Hearts Shine Brightly in Northwest Florida and Beyond

A few words from our publisher on the arrival of Spring.

We’ve decided to dedicate this issue to the heart.

That all-giving organ continues to stand out as Panama City, Mexico Beach and other parts of Northwest Florida try to recover — in some places all too slowly — from the devastating effects of Hurricane Michael.

You’ve read the stories of the human response to the hurricane, among the most intense ever to hit the United States. Neighbors, citizens, businesses and organizations near and far mobilized almost immediately in the wake of the storm, illustrating that human tendency to act in the face of suffering.

They cleared away debris. They delivered supplies. They started fundraisers and food drives. They opened their checkbooks and homes.

They poured out their hearts.

For thousands, life still hasn’t returned to normal. For many, it never will. Yet the outreach continues as the heart of the Emerald Coast — its people — endures.

We share in this issue stories about the relief efforts and the human connections that the hurricane inspired. Consider the cover, which shows Mexico Beach Mayor Al Cathey and his wife, Carol, lying near hurricane rubble on an oversized heart.

That’s part of a photo project that aims to help in the recovery of Mexico Beach through neverforgottencoast.com and stories of residents who found themselves in Michael’s destructive and life-changing path. The photo project and website represent a creative collaboration of Alex Workman and his wife, Chelsea, and nationally acclaimed photographer Jeremy Cowart.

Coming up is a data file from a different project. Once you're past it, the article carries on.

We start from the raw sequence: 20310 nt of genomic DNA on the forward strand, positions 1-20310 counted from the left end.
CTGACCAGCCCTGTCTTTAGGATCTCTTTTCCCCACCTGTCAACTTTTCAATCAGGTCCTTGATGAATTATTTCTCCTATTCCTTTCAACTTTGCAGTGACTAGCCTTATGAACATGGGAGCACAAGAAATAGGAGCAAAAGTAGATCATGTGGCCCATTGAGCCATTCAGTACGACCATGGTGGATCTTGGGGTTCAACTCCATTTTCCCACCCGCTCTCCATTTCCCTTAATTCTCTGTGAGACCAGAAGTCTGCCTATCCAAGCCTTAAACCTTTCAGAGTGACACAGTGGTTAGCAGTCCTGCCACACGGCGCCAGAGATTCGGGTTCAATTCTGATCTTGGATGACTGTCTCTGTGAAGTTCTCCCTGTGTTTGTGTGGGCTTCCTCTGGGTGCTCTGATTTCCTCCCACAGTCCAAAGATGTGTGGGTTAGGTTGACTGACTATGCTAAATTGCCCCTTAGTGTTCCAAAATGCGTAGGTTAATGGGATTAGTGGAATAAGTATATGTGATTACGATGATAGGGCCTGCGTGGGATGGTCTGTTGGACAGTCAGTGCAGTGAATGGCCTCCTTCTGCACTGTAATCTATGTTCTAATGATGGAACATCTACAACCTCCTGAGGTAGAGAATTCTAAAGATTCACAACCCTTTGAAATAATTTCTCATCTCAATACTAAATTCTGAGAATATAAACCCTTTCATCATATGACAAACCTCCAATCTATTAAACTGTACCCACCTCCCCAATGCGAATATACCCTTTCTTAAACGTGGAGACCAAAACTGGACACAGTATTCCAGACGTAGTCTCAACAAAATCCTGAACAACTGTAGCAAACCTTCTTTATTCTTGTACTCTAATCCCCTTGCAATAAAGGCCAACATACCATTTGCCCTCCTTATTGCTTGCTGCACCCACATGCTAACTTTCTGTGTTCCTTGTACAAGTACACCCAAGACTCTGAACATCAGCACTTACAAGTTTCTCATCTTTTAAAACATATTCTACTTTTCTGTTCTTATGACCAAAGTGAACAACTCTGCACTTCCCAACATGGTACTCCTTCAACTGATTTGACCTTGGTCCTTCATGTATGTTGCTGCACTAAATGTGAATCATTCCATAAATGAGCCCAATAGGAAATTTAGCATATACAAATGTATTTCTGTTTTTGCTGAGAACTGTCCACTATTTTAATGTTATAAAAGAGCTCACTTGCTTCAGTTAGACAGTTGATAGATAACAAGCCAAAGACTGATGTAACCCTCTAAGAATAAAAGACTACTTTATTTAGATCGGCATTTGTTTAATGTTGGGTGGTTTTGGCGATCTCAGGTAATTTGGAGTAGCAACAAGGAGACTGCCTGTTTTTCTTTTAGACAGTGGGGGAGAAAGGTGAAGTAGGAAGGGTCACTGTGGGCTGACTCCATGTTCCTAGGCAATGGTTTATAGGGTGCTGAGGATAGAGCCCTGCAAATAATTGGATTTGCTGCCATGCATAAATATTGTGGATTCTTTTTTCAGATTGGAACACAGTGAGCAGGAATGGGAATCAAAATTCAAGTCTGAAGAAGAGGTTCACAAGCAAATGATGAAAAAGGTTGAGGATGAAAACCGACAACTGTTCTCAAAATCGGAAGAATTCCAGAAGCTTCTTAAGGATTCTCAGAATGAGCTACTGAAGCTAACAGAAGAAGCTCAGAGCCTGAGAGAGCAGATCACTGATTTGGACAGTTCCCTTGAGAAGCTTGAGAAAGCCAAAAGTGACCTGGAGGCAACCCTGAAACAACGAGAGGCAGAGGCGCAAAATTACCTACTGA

In some other Bay County areas, Sonder Project co-founder Ashley Horsley and about two-dozen other volunteers worked on roofs, cleared yards and did what they could to provide comfort.

Horsley points out in our “Forging Connections” article: “I know we’re not going to be able to go in and fix everything, but I think if we take it one step at a time, we have the ability to effect change.”

Of course, Emerald Coast hearts continue to use their heads in efforts to solve various problems. Environmental champion Kelly Layman and a group of volunteers are trying protect Northwest Florida’s water supply through Safe Water for Walton, a nonprofit organization dedicated to studying and educating the public on the health of water sources across Walton, Bay, Jackson, Holmes, Washington and Okaloosa counties.

Layman and Safe Water for Walton have brought a national movement called Operation Medicine Cabinet to Walton County. Through the effort, residents can discard unused or expired medications by taking them to collection points instead of flushing them down the toilet.

Imagine the problems from accumulation of those chemicals into our aquifers and their effects on fish, plants and the water we drink.

You’ll be hearing regularly about a collection day on which you can drop off old medications, which will be safely incinerated in Bay County.

So here’s to Layman and Safe Water for Walton, which, incidentally, joined businesses and supplied victims of Hurricane Michael with water, sanitation tablets and storage jugs.

Let’s follow these people and organizations and show some heart. Let’s do one thing that will make a difference for our neighbors and for one of the most special places on the planet, Northwest Florida.

Happy Valentine’s Day, and let’s welcome spring with an open heart.

Categories: Opinion